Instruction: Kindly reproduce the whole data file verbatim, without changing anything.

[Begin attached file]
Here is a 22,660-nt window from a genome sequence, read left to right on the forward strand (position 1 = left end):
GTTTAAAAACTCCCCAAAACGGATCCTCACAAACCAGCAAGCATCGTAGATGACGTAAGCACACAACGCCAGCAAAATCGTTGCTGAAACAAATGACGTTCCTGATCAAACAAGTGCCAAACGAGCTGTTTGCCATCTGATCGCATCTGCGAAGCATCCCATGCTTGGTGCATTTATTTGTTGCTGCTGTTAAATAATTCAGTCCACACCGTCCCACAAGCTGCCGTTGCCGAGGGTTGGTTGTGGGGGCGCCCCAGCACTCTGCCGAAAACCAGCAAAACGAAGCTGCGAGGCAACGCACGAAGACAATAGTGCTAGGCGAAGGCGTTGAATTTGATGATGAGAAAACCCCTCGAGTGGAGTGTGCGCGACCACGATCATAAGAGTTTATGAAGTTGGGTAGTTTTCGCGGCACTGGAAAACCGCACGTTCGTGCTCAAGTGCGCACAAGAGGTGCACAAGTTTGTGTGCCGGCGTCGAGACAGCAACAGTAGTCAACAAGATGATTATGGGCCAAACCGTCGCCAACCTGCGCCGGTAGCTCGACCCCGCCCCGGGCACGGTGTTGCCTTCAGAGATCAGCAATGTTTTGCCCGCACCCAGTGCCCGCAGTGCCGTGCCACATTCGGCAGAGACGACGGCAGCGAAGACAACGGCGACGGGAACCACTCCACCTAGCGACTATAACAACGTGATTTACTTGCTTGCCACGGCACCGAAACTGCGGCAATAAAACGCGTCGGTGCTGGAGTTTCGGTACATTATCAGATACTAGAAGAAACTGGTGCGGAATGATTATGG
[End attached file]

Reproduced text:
Here is a 22,660-nt window from a genome sequence, read left to right on the forward strand (position 1 = left end):
GTTTAAAAACTCCCCAAAACGGATCCTCACAAACCAGCAAGCATCGTAGATGACGTAAGCACACAACGCCAGCAAAATCGTTGCTGAAACAAATGACGTTCCTGATCAAACAAGTGCCAAACGAGCTGTTTGCCATCTGATCGCATCTGCGAAGCATCCCATGCTTGGTGCATTTATTTGTTGCTGCTGTTAAATAATTCAGTCCACACCGTCCCACAAGCTGCCGTTGCCGAGGGTTGGTTGTGGGGGCGCCCCAGCACTCTGCCGAAAACCAGCAAAACGAAGCTGCGAGGCAACGCACGAAGACAATAGTGCTAGGCGAAGGCGTTGAATTTGATGATGAGAAAACCCCTCGAGTGGAGTGTGCGCGACCACGATCATAAGAGTTTATGAAGTTGGGTAGTTTTCGCGGCACTGGAAAACCGCACGTTCGTGCTCAAGTGCGCACAAGAGGTGCACAAGTTTGTGTGCCGGCGTCGAGACAGCAACAGTAGTCAACAAGATGATTATGGGCCAAACCGTCGCCAACCTGCGCCGGTAGCTCGACCCCGCCCCGGGCACGGTGTTGCCTTCAGAGATCAGCAATGTTTTGCCCGCACCCAGTGCCCGCAGTGCCGTGCCACATTCGGCAGAGACGACGGCAGCGAAGACAACGGCGACGGGAACCACTCCACCTAGCGACTATAACAACGTGATTTACTTGCTTGCCACGGCACCGAAACTGCGGCAATAAAACGCGTCGGTGCTGGAGTTTCGGTACATTATCAGATACTAGAAGAAACTGGTGCGGAATGATTATGG